The Old Covenant is a Covenant of Death
In 2 Corinthians 3 the Old Covenant is described as a “the ministry that brought death”87 and “the ministry that condemns men.”88 The apostle Paul is making a defense of his apostleship. His argument is that the changed life of the Corinthian believers is not result of the Old Covenant but the New Covenant, which is the work of Jesus on the cross.
You show that you are a letter from Christ, the result of our ministry, written not with ink but with the Spirit of the living God, not on tablets of stone but on tablets of human hearts.89
The tablets of stone are the Ten Commandments.90 The Ten Commandments are “words of the covenant.” This is a way of saying that the Ten Commandments are the summary of the requirements of the Old Covenant. The Old Covenant demands for the Israelites perfect obedience to the Mosaic Law. Less than perfect obedience earns the curse of God.91 The Old Covenant is a works or legal covenant that was never intended to save any Israelite.92 As a works covenant it was only able to produce unbelievers.
These things may be taken figuratively: The women represent two covenants. One covenant is from Mount Sinai and bears children who are to be slaves: This is Hagar. Now Hagar stands for Mount Sinai in Arabia and corresponds to the present city of Jerusalem, because she is in slavery with her children.93
This is why the Old Covenant is a ministry of death and condemnation. It was never intended as a means of salvation. It produced a temporary, unbelieving picture of the people of God, the nation of Israel.
The Old Covenant is Weak and Useless
In the midst of a discussion in the book of Hebrews on the comparison between the priesthood of the Old Covenant with that of the New Covenant the author of Hebrews states that the priesthood of the Old Covenant, the Levitical or Aaronic Priesthood, is “weak and useless.”
The former regulation is set aside because it was weak and useless (for the law made nothing perfect), and a better hope is introduced, by which we draw near to God.94
The creation of the Old Covenant priesthood by the Mosaic Law was only for the purpose of providing a picture of what the priesthood of Jesus, the Melchizedek priesthood, was going to accomplish. Jesus purchased a people for eternal life by his suffering and death on the cross. The sacrifices of the priests of the Old Covenant did not pay for the sins of the Israelites.
But those sacrifices are an annual reminder of sins, because it is impossible for the blood of bulls and goats to take away sins.95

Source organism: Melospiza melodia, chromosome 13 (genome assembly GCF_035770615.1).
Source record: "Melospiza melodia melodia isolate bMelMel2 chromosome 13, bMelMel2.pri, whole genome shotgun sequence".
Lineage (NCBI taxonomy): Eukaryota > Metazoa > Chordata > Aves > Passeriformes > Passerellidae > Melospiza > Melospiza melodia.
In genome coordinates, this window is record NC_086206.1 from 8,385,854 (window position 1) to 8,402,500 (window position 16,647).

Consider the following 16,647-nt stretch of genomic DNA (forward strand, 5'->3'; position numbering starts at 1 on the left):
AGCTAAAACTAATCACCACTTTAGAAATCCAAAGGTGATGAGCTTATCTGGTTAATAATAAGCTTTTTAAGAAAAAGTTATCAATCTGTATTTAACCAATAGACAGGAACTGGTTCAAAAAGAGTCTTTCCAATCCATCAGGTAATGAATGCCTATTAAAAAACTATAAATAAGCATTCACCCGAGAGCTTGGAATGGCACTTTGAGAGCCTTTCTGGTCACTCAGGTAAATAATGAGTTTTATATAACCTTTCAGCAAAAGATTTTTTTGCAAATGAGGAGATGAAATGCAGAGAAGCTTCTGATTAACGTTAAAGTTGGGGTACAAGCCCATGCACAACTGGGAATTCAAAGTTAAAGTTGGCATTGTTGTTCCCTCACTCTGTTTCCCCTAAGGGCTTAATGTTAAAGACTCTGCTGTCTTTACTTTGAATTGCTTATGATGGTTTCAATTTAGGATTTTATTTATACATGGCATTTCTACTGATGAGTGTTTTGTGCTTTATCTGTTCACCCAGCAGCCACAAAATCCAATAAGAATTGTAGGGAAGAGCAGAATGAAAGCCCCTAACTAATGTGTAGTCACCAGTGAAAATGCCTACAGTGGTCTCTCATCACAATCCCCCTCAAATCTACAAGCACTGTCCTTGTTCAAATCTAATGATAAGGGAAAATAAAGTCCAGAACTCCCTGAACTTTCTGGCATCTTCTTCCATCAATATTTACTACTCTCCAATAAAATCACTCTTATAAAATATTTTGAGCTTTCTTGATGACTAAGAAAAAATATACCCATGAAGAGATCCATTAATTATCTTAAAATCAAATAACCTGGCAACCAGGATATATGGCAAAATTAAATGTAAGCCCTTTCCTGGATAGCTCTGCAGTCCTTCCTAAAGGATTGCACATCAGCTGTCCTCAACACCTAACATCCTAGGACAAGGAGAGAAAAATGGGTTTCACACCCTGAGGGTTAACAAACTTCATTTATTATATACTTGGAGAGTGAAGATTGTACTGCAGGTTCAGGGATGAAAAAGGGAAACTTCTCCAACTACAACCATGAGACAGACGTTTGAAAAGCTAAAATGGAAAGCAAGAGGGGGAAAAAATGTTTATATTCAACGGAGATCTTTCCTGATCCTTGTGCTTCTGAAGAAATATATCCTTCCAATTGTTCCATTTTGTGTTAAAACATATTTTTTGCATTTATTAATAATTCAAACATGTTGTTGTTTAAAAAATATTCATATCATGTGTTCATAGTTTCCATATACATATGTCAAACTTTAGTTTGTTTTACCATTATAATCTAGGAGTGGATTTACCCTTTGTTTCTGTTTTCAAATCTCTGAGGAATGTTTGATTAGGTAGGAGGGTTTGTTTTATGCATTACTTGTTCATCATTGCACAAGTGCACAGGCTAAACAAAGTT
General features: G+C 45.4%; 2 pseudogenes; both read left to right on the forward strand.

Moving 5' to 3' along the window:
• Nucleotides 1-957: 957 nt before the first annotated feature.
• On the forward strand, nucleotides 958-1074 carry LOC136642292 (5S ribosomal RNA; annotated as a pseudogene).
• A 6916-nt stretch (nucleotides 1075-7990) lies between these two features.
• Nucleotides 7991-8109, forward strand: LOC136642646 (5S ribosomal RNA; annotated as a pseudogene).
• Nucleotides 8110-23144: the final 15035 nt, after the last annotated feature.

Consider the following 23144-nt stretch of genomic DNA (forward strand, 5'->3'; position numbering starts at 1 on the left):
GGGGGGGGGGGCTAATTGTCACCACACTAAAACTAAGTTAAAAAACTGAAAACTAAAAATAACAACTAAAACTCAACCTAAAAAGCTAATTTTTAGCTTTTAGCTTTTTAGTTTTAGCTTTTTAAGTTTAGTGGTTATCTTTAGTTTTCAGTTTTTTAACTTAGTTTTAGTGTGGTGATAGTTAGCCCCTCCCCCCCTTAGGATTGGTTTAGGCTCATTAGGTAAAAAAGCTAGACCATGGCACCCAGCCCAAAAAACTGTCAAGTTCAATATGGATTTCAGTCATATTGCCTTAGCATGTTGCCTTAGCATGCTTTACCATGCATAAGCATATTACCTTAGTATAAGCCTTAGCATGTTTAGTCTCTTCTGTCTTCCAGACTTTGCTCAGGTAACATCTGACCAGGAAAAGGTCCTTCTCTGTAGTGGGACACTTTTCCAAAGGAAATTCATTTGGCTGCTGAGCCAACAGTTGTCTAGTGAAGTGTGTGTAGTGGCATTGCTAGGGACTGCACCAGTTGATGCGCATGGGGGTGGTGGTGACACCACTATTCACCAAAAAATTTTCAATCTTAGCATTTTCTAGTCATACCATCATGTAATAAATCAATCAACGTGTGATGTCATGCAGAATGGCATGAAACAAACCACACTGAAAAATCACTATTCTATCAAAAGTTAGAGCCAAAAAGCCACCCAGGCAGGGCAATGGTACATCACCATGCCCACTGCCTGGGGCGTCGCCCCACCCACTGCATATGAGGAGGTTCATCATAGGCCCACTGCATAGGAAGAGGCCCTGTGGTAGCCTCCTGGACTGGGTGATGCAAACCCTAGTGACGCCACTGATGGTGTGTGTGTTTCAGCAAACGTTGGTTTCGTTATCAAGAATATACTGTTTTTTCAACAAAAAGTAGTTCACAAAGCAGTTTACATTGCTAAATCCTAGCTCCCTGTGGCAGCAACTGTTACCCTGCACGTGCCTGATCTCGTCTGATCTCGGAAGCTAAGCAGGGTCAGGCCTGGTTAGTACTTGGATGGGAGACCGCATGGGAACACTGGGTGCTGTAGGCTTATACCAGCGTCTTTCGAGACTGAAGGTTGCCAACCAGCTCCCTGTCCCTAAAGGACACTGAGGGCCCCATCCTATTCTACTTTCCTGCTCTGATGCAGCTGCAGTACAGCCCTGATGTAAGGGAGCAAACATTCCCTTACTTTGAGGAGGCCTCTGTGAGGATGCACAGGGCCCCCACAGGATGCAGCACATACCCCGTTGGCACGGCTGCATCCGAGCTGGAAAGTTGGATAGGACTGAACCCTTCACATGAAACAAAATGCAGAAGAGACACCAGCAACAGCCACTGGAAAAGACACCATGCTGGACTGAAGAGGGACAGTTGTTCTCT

Day after day every priest stands and performs his religious duties; again and again he offers the same sacrifices, which can never take away sins.96
The argument of the writer of Hebrews is that the sacrifices of the priests of Israel were not sufficient to satisfy God’s just demands. So, if they were depending on the sacrifices to gain God’s forgiveness they would be offering sacrifices that God was not pleased with.
First he said, “Sacrifice and offerings, burnt offerings and sin offerings you did not desire, nor were you pleased with them (although the law required them to be made). Then he said, “Here I am, I have come to do your will. He sets aside the first to establish the second. And by that will, we have been made holy through the sacrifice of the body of Jesus Christ once for all.97
Only a perfect human being, a lamb with blemish, could qualify to take the place and suffer the punishment for all those whom the Father chose to save. Jesus, the God-man, by his suffering and death on the cross satisfied the demands of a perfect holy and just God.
Therefore, since we have a great high priest who has gone through the heavens, Jesus the Son of God, let us hold firmly to the faith we profess. For we do not have a high priest who is unable to sympathize with our weaknesses, but we have one who has been tempted in every way, just as we are—yet was without sin.98
For you know that it was not with perishable things such as silver or gold that you were redeemed from the empty way of life handed down to you from your ancestors, but with the precious blood of Christ, a lamb without blemish or defect.99
Even though it is said that the sacrifices of the Old Covenant priests were “weak and useless” why does the Old Testament continually tell us that the designated sacrifice for a particular sin will achieve forgiveness for the one who had sinned?